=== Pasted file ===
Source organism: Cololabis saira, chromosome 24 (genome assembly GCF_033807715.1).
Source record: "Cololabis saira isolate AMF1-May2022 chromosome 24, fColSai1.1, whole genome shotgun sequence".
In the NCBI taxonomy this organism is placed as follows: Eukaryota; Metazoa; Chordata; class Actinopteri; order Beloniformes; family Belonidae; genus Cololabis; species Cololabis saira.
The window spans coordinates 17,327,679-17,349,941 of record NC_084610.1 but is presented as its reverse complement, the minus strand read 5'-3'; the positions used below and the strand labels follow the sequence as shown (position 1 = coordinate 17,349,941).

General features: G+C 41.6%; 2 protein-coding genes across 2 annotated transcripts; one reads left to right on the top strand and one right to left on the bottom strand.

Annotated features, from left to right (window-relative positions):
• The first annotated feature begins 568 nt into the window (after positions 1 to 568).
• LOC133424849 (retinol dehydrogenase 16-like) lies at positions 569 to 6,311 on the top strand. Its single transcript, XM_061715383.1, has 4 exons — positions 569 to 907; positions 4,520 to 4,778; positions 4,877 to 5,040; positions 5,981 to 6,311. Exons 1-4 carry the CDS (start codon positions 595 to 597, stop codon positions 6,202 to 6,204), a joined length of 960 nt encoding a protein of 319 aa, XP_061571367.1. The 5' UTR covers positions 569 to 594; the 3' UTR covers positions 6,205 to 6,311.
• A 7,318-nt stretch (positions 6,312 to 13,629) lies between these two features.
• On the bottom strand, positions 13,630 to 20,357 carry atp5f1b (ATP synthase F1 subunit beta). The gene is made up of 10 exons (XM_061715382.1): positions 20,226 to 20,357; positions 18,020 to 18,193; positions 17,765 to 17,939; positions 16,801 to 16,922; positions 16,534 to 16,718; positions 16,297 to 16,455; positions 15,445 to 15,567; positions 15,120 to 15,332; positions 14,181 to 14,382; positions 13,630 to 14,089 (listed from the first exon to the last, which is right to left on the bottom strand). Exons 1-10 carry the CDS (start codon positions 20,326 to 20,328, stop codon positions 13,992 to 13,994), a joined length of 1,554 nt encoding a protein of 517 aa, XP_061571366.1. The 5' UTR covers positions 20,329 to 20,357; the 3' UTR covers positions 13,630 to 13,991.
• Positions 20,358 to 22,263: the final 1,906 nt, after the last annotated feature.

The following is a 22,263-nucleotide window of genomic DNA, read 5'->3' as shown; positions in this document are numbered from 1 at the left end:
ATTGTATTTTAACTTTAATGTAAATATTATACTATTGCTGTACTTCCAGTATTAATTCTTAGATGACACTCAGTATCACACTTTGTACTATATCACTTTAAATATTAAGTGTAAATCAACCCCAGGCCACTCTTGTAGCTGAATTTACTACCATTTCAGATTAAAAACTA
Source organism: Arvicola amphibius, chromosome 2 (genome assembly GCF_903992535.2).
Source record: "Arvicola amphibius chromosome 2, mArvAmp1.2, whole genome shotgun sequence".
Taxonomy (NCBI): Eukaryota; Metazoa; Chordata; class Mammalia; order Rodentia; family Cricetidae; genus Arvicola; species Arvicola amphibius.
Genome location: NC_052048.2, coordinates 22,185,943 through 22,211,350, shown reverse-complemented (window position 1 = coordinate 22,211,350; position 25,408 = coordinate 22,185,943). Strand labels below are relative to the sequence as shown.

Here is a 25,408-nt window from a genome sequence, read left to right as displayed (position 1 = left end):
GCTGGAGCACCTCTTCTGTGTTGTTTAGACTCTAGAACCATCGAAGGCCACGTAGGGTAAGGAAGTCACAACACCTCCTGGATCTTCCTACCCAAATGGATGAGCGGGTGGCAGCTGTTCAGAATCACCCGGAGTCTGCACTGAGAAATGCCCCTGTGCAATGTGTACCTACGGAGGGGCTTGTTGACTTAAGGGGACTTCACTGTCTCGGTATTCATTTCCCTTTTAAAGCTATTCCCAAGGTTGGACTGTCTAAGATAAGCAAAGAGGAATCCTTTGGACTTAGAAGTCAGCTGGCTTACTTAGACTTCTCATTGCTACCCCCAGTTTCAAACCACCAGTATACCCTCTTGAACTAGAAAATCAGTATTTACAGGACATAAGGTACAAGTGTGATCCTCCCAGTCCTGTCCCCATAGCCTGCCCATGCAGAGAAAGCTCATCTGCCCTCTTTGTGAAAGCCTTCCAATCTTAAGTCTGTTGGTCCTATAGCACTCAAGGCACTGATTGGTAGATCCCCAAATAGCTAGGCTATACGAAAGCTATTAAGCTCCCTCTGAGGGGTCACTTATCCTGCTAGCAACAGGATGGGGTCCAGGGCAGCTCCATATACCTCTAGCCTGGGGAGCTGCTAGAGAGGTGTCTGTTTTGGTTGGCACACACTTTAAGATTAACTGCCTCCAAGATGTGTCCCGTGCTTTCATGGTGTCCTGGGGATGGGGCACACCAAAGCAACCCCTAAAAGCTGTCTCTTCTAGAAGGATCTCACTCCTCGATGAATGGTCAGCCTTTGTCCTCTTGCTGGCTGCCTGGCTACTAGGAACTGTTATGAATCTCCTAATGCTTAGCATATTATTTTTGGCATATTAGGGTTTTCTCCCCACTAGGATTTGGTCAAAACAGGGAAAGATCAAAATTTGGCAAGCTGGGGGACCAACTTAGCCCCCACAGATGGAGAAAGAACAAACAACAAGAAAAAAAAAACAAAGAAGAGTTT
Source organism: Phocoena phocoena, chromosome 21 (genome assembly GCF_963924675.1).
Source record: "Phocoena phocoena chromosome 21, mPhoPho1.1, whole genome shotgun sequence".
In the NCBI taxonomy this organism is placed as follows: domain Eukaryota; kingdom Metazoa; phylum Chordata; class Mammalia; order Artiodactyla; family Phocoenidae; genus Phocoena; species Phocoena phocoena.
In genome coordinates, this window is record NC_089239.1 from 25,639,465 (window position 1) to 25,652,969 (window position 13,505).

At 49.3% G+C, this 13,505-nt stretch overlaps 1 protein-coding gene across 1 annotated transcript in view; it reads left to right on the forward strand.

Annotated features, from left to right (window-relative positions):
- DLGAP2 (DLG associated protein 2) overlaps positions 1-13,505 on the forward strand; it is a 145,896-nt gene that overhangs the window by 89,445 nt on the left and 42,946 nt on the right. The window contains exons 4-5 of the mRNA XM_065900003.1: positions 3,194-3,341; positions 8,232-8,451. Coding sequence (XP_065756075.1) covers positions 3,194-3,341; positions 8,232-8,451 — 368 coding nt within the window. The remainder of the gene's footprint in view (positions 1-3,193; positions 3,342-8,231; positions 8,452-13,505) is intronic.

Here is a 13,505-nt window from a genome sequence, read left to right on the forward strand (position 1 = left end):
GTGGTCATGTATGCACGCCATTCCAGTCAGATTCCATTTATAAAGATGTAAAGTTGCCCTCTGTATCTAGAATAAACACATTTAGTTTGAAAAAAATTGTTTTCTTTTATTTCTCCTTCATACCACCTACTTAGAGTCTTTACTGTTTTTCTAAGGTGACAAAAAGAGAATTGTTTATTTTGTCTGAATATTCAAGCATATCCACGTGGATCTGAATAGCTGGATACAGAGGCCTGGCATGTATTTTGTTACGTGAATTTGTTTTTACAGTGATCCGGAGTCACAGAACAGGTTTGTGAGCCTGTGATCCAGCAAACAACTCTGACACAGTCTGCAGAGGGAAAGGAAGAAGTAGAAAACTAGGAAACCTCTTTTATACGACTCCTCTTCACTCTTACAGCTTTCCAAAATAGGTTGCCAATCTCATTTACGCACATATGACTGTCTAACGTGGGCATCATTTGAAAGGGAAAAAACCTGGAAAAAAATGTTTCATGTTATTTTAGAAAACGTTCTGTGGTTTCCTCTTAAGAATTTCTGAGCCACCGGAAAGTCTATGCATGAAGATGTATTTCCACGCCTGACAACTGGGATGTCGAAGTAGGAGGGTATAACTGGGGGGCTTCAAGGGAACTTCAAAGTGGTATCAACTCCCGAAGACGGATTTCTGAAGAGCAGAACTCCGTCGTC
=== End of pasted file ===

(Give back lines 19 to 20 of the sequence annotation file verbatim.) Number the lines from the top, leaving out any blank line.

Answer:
GCTGGAGCACCTCTTCTGTGTTGTTTAGACTCTAGAACCATCGAAGGCCACGTAGGGTAAGGAAGTCACAACACCTCCTGGATCTTCCTACCCAAATGGATGAGCGGGTGGCAGCTGTTCAGAATCACCCGGAGTCTGCACTGAGAAATGCCCCTGTGCAATGTGTACCTACGGAGGGGCTTGTTGACTTAAGGGGACTTCACTGTCTCGGTATTCATTTCCCTTTTAAAGCTATTCCCAAGGTTGGACTGTCTAAGATAAGCAAAGAGGAATCCTTTGGACTTAGAAGTCAGCTGGCTTACTTAGACTTCTCATTGCTACCCCCAGTTTCAAACCACCAGTATACCCTCTTGAACTAGAAAATCAGTATTTACAGGACATAAGGTACAAGTGTGATCCTCCCAGTCCTGTCCCCATAGCCTGCCCATGCAGAGAAAGCTCATCTGCCCTCTTTGTGAAAGCCTTCCAATCTTAAGTCTGTTGGTCCTATAGCACTCAAGGCACTGATTGGTAGATCCCCAAATAGCTAGGCTATACGAAAGCTATTAAGCTCCCTCTGAGGGGTCACTTATCCTGCTAGCAACAGGATGGGGTCCAGGGCAGCTCCATATACCTCTAGCCTGGGGAGCTGCTAGAGAGGTGTCTGTTTTGGTTGGCACACACTTTAAGATTAACTGCCTCCAAGATGTGTCCCGTGCTTTCATGGTGTCCTGGGGATGGGGCACACCAAAGCAACCCCTAAAAGCTGTCTCTTCTAGAAGGATCTCACTCCTCGATGAATGGTCAGCCTTTGTCCTCTTGCTGGCTGCCTGGCTACTAGGAACTGTTATGAATCTCCTAATGCTTAGCATATTATTTTTGGCATATTAGGGTTTTCTCCCCACTAGGATTTGGTCAAAACAGGGAAAGATCAAAATTTGGCAAGCTGGGGGACCAACTTAGCCCCCACAGATGGAGAAAGAACAAACAACAAGAAAAAAAAAACAAAGAAGAGTTT
Source organism: Phocoena phocoena, chromosome 21 (genome assembly GCF_963924675.1).